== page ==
Bill Bailey: 'I created chaos at a funeral. It's good to make adults behave irrationally'
Bill Bailey, the 51-year-old comic and TV regular on not getting a haircut, his part in Ed Miliband’s downfall, and how his lightbulb moment came at a funeral.
Q: How is your current tour Limboland coming along?
A: It's evolving all the time. I'm always trying out new bits of material and they find their way into the show. You have your subs on the bench and say to them, "Ah, it's your turn tonight, up you come." I'd get slightly frustrated with it if I was just churning out the same show.
Q: You've built a career around music and comedy, which not many people have done successfully.
A: My comedy comes from the actual music itself - they're observational musical gags. I could take the music away and it would just be some words. But there are a lot of people who have prosecuted this in quite a successful way: Flight of the Conchords, Tim Minchin ...
Q: Chas & Dave?
A: Black Lace with Agadoo. One of the greats.
Q: You got an A in A-level music. Have you ever been back in touch with your old music teachers?
A: Linda Phipps. She was one of those proper inspiring teachers, who would get you to do more than you think you are capable of. She turned up one night at a gig in Cambridge and from that point we kept in touch and worked together a little. Sadly she died shortly after that. I do think of her a lot.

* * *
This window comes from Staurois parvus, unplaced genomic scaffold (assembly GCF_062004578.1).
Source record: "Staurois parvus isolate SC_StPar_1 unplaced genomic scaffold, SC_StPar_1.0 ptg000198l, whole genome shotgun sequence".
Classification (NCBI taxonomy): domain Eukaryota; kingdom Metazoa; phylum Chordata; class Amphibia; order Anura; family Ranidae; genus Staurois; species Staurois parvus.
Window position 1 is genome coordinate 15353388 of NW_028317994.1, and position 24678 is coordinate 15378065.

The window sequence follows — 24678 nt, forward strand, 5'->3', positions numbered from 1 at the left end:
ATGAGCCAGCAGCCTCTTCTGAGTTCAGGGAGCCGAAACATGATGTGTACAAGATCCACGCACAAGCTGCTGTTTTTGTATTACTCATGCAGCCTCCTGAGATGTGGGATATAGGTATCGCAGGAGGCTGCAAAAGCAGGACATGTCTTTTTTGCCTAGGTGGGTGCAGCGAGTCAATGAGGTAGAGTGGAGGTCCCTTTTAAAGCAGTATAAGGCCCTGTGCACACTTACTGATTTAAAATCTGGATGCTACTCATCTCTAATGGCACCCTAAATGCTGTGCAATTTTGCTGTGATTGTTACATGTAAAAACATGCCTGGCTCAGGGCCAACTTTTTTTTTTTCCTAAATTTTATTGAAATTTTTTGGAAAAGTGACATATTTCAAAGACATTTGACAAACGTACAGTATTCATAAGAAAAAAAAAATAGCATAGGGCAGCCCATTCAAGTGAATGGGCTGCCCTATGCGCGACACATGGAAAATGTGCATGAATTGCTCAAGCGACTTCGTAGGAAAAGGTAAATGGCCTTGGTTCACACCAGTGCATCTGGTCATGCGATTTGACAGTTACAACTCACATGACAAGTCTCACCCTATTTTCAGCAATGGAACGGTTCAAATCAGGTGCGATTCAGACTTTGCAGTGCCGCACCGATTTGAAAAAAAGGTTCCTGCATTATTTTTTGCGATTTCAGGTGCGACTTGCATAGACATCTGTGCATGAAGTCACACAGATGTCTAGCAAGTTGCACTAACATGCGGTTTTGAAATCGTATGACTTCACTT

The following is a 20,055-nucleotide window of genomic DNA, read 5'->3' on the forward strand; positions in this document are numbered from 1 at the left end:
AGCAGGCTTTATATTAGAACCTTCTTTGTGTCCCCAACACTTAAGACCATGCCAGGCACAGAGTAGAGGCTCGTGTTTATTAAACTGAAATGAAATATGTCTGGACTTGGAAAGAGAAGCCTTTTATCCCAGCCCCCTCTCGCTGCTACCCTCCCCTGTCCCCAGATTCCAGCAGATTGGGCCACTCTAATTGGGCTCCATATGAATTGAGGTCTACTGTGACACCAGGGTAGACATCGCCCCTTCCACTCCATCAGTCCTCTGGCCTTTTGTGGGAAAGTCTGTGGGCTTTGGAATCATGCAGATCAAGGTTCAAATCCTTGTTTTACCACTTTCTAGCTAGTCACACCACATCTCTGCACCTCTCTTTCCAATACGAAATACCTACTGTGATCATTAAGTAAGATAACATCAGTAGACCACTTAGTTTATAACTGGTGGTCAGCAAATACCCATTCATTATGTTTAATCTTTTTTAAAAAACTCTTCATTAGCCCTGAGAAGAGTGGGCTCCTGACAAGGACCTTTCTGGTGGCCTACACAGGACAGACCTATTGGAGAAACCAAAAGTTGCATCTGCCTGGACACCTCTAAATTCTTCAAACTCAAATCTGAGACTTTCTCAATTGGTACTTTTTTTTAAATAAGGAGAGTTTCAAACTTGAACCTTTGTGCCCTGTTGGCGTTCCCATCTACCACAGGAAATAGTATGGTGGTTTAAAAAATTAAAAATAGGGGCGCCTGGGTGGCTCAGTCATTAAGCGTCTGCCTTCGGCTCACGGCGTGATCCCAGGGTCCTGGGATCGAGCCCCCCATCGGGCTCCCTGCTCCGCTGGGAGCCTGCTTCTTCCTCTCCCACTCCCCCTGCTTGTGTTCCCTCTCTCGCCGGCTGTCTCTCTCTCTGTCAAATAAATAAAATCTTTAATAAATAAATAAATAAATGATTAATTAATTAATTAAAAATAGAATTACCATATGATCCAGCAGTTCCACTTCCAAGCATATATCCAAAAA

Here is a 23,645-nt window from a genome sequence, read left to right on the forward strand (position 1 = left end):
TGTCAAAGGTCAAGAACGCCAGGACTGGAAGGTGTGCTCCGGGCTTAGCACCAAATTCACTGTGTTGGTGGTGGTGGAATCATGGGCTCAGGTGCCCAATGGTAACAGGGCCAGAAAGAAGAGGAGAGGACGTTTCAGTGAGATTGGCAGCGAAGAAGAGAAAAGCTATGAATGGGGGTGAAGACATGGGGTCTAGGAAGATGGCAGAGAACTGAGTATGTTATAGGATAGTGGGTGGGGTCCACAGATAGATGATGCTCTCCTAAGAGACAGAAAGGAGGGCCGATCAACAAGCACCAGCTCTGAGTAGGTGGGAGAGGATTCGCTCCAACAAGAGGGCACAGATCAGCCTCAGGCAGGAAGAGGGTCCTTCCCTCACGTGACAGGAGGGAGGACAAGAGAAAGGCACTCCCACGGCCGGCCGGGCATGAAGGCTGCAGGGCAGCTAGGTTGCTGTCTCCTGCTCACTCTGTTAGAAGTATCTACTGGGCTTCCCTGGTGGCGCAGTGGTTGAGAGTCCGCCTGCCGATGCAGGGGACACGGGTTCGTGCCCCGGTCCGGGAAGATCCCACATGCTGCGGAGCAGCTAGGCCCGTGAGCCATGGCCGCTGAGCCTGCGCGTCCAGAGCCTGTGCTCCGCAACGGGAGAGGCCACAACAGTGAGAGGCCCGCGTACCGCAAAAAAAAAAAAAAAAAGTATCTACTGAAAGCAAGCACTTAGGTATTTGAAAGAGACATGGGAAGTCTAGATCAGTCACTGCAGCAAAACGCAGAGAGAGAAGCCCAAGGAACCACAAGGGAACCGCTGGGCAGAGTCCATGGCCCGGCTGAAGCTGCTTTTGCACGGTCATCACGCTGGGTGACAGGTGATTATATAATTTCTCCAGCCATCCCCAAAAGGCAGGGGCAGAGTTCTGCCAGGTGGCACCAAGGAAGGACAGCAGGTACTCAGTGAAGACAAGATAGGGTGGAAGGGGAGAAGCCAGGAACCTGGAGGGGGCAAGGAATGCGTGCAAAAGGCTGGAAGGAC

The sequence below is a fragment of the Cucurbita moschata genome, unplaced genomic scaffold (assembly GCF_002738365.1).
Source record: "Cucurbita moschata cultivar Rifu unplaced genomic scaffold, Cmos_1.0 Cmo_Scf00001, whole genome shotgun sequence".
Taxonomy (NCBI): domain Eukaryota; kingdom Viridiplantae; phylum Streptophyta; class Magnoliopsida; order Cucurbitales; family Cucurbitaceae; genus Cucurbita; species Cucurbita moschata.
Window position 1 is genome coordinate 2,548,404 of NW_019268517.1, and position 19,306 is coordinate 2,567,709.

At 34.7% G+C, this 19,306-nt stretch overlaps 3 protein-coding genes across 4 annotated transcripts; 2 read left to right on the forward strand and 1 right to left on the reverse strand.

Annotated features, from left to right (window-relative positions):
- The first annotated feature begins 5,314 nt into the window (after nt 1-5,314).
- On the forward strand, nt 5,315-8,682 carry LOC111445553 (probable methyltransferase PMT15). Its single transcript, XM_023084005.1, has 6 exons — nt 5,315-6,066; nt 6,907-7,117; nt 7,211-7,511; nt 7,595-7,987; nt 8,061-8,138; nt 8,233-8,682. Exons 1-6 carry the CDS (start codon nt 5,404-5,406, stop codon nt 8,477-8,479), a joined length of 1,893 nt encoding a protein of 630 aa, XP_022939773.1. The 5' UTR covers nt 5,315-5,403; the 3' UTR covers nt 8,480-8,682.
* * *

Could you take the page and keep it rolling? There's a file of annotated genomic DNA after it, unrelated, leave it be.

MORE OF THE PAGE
Q: Was there a formative moment where you thought 'Hang on, there's something in making people laugh?'
A: After the funeral of an elderly aunt, we were having a wake at home. I remember doing a Les Dawson piano routine. It created this chaos bomb. Dad spat his tea out and Mum swore. I thought that was quite good - making adults behave in an irrational way.
Q: It's said comedians are the new rock stars, with these sell-out arena tours. Would you have preferred to be a rock star?
A: Yes definitely. I always imagined I'd be doing that as a kid. I had this whole fantasy where I'd be touring with a band and have a bank of keyboards and all the rest of it. I had this tremendous moment of deja vu when I was on stage at Wembley with a bank of keyboards thinking, "Oh yeah, I remember this".
Q: You described Ed Miliband as a plastic bag caught in a tree. I imagine it's trickled back to him. Do you regret it?
A: I don't know. I didn't realise it would have such an effect. Maybe I'm guilty of contributing to his downfall, but I think there were other elements at play there. There is something very poignant about plastic bags. These lonely plastic bags that gradually disintegrate.
Q: You seem rather more positive about Jeremy Corbyn?
A: I think people are quite refreshed with politicians who aren't concerned with what Arctic Monkeys track they like, but with the day-to-day, dull business of politics.
Q: You come across as quite approachable. Do you have people coming up to you in the street?
A: Oh yeah. If I'm sitting on a train and someone gets up to go to the shop they say, "Oh Bill, do you want anything?" like we're old mates. I'm so used to it now.
Q: Do you ever think you will get a haircut then that you can't, because it's such a part of your identity?
A: I think about doing it and then think I cannot be bothered. Part of the reason why it's like that in the first place is that I'm not so bothered.
Q: Were you actually once a door-to-door door salesman?
A: I have sold stuff door-to-door, but not doors. One year at the Edinburgh festival I constructed an entirely fictitious biography, for my own amusement really. Some of it managed to make its way to Wikipedia, a place of lies.